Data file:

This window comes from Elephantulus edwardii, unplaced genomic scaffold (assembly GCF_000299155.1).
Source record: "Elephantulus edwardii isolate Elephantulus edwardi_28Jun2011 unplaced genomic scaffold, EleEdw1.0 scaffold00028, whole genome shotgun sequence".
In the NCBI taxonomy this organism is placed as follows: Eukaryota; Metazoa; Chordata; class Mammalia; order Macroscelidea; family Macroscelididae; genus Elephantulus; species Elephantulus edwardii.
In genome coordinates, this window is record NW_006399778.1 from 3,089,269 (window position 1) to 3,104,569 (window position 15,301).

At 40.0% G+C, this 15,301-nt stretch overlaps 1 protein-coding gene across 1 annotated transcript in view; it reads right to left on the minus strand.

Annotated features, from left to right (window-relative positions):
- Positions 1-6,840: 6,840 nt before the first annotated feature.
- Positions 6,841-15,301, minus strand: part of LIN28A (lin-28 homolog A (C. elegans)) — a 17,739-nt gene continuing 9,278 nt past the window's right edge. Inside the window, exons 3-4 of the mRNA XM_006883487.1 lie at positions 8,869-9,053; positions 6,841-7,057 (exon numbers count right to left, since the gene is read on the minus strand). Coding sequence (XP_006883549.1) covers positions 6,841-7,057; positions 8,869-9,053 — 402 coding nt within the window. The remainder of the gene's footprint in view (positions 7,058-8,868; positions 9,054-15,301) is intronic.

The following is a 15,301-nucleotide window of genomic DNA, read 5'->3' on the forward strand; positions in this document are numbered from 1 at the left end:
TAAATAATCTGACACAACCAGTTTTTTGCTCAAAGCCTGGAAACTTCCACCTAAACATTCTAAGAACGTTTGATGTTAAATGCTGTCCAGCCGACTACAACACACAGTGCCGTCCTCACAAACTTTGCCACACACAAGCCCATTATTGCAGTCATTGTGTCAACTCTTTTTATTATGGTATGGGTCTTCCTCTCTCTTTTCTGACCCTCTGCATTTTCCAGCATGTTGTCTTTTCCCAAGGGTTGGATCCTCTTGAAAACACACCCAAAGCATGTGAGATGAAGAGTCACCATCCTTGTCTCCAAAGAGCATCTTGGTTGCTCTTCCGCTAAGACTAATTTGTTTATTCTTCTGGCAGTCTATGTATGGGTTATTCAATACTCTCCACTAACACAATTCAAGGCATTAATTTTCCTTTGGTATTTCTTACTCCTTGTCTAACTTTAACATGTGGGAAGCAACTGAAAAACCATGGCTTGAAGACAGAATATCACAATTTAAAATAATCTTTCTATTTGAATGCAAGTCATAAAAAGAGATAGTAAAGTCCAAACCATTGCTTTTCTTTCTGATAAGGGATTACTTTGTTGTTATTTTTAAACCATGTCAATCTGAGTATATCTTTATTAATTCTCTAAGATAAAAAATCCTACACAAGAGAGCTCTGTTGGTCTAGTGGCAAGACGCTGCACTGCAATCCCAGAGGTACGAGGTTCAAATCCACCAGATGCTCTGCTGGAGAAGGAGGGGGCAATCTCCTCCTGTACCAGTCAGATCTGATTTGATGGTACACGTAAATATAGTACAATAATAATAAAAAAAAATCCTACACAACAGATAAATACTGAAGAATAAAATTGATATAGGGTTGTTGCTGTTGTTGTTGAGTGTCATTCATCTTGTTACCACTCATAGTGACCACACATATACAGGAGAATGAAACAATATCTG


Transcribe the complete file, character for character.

This window comes from Elephantulus edwardii, unplaced genomic scaffold (assembly GCF_000299155.1).
Source record: "Elephantulus edwardii isolate Elephantulus edwardi_28Jun2011 unplaced genomic scaffold, EleEdw1.0 scaffold00028, whole genome shotgun sequence".
In the NCBI taxonomy this organism is placed as follows: Eukaryota; Metazoa; Chordata; class Mammalia; order Macroscelidea; family Macroscelididae; genus Elephantulus; species Elephantulus edwardii.
In genome coordinates, this window is record NW_006399778.1 from 3,089,269 (window position 1) to 3,104,569 (window position 15,301).

At 40.0% G+C, this 15,301-nt stretch overlaps 1 protein-coding gene across 1 annotated transcript in view; it reads right to left on the minus strand.

Annotated features, from left to right (window-relative positions):
- Positions 1-6,840: 6,840 nt before the first annotated feature.
- Positions 6,841-15,301, minus strand: part of LIN28A (lin-28 homolog A (C. elegans)) — a 17,739-nt gene continuing 9,278 nt past the window's right edge. Inside the window, exons 3-4 of the mRNA XM_006883487.1 lie at positions 8,869-9,053; positions 6,841-7,057 (exon numbers count right to left, since the gene is read on the minus strand). Coding sequence (XP_006883549.1) covers positions 6,841-7,057; positions 8,869-9,053 — 402 coding nt within the window. The remainder of the gene's footprint in view (positions 7,058-8,868; positions 9,054-15,301) is intronic.

The following is a 15,301-nucleotide window of genomic DNA, read 5'->3' on the forward strand; positions in this document are numbered from 1 at the left end:
TAAATAATCTGACACAACCAGTTTTTTGCTCAAAGCCTGGAAACTTCCACCTAAACATTCTAAGAACGTTTGATGTTAAATGCTGTCCAGCCGACTACAACACACAGTGCCGTCCTCACAAACTTTGCCACACACAAGCCCATTATTGCAGTCATTGTGTCAACTCTTTTTATTATGGTATGGGTCTTCCTCTCTCTTTTCTGACCCTCTGCATTTTCCAGCATGTTGTCTTTTCCCAAGGGTTGGATCCTCTTGAAAACACACCCAAAGCATGTGAGATGAAGAGTCACCATCCTTGTCTCCAAAGAGCATCTTGGTTGCTCTTCCGCTAAGACTAATTTGTTTATTCTTCTGGCAGTCTATGTATGGGTTATTCAATACTCTCCACTAACACAATTCAAGGCATTAATTTTCCTTTGGTATTTCTTACTCCTTGTCTAACTTTAACATGTGGGAAGCAACTGAAAAACCATGGCTTGAAGACAGAATATCACAATTTAAAATAATCTTTCTATTTGAATGCAAGTCATAAAAAGAGATAGTAAAGTCCAAACCATTGCTTTTCTTTCTGATAAGGGATTACTTTGTTGTTATTTTTAAACCATGTCAATCTGAGTATATCTTTATTAATTCTCTAAGATAAAAAATCCTACACAAGAGAGCTCTGTTGGTCTAGTGGCAAGACGCTGCACTGCAATCCCAGAGGTACGAGGTTCAAATCCACCAGATGCTCTGCTGGAGAAGGAGGGGGCAATCTCCTCCTGTACCAGTCAGATCTGATTTGATGGTACACGTAAATATAGTACAATAATAATAAAAAAAAATCCTACACAACAGATAAATACTGAAGAATAAAATTGATATAGGGTTGTTGCTGTTGTTGTTGAGTGTCATTCATCTTGTTACCACTCATAGTGACCACACATATACAGGAGAATGAAACAATATCTG